Maryland Criminal Record Screening Complaint (Ban the Box) - Employment Standards Service (ESS)
Effective February 29, 2020, Maryland law prohibits certain criminal record screening practices. The law prohibits employers with 15 or more full-time employees from, directly or otherwise, requiring an applicant for employment to disclose whether the applicant has a criminal record or has had criminal accusations brought against the applicant prior to the first in-person interview. This law includes as an “employer” a person who acts, directly or indirectly, in the interest of an employer.
- Maryland Criminal Record Screening Complaint Law
- Maryland Criminal Record Screening Complaint Form (Word)
Formulario de reclamo por revisión de antecedentes penales de Maryland (Word)
Ban the Box (Criminal Screening Practices) Labor and Employment Article, § 3-1501
Frequently Asked Questions
When does an employer have to start complying with the Ban the Box law?
The law became effective on February 29, 2020.
Who does the law apply to?
The law applies to employers who employ 15 or more full time employees.
In calculating the 15 employee threshold, does an employer include employees that work in Maryland as well as employees that the employer employs in other states?
The Commissioner will consider only those full-time employees employed in Maryland.
What type of employment is covered?
Although only employers with 15 or more full-time employees are subject to the law, “employment” under the law is broader than full-time employment and includes contractual, temporary, seasonal or contingent work. Employment also includes work through a temporary or other employment services agency. In addition, employment includes any form of vocational or educational training, with or without pay.
Are there exemptions from the law?
Yes. An employer is not prohibited from making a criminal background inquiry if the employer is required to do so or is expressly authorized to do so by another applicable state or federal law. Examples include certain positions in education, health care, information technology and the financial sector. Employers who provide programs, services, or direct care to minors or vulnerable adults are expressly exempt from the law.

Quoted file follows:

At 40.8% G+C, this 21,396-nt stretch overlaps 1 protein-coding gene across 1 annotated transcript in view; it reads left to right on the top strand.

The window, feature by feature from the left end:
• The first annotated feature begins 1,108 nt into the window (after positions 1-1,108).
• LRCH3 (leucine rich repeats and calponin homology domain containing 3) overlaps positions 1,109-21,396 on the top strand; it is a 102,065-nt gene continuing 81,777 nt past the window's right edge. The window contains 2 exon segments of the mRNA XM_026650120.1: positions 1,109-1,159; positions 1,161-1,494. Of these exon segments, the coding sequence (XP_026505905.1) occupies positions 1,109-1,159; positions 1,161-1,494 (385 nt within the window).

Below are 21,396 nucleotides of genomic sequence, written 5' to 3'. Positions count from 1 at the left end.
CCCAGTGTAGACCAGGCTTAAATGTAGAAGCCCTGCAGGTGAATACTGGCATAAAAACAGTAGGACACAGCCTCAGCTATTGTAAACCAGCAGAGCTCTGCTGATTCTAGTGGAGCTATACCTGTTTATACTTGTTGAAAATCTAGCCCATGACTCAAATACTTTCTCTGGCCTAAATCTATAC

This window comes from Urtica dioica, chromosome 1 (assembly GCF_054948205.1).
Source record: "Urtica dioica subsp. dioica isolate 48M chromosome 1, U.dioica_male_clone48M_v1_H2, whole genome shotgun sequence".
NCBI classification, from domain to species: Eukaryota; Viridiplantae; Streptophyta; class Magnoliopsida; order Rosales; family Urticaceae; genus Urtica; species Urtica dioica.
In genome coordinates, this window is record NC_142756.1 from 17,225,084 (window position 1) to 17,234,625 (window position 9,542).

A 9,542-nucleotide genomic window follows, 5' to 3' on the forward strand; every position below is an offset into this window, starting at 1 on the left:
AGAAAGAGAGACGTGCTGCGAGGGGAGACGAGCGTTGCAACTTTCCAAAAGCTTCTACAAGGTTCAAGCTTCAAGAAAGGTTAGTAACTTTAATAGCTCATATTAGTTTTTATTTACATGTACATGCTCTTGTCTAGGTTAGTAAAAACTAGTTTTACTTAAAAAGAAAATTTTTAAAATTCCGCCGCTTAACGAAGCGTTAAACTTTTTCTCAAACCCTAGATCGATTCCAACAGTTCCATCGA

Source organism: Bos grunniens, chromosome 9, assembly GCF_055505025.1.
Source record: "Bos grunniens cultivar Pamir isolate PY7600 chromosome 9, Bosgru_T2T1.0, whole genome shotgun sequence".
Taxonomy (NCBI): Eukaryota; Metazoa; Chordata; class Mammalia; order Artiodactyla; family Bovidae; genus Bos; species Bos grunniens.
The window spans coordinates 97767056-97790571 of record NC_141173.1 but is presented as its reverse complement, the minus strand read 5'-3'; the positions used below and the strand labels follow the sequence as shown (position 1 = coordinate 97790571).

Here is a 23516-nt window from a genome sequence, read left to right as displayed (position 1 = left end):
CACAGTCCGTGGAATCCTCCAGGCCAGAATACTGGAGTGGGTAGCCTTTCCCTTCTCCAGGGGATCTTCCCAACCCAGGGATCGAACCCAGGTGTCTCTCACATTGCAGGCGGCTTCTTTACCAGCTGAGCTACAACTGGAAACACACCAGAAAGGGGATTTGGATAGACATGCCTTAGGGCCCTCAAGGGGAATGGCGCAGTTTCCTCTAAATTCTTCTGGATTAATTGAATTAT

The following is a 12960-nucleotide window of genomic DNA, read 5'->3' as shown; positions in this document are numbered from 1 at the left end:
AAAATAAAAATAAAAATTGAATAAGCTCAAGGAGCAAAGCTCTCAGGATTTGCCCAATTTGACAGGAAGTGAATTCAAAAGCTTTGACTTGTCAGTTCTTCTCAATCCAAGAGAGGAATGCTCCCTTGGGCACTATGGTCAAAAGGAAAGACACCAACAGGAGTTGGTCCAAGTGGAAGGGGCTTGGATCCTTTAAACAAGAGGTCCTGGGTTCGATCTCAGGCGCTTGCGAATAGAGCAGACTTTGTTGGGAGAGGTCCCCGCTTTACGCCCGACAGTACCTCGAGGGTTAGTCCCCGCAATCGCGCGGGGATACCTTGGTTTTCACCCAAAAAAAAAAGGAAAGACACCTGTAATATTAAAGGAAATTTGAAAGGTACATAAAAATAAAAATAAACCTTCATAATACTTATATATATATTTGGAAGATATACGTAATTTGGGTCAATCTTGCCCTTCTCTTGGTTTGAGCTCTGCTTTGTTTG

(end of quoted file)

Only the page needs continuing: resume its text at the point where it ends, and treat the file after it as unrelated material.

What does the law prohibit?
The law prohibits an employer from asking an applicant for employment to disclose whether the applicant has a criminal record or has had criminal accusations brought against them. The prohibition applies for the time period up to the applicant’s first in-person interview.
Does an in-person interview include an interview conducted telephonically or via a video-conferencing platform such as Skype?
Yes. The Commissioner would consider an employment interview conducted remotely (by phone, video, Skype etc.) in which two or more persons are communicating in real time to be an “in person” interview within the meaning of the law.
What constitutes a criminal record?
A criminal record includes an arrest, a guilty plea or verdict, a plea of nolo contendere, the marking of a charge “stet” on the docket, a disposition of probation before judgment or a disposition of not criminally responsible.
What are the penalties for a violation?
If the Commissioner finds that an employer has violated the law, the Commissioner can issue an order compelling compliance. If the Commissioner finds that the employer has violated the law more than once, the Commissioner can assess a civil penalty of up to $300 for each applicant or employee with respect to whom the employer violated the law.
Does the law prohibit retaliation?
Yes. The law also prohibits an employer from not taking a personnel action, discriminating or retaliating against an applicant or employee who has claimed a violation of the law.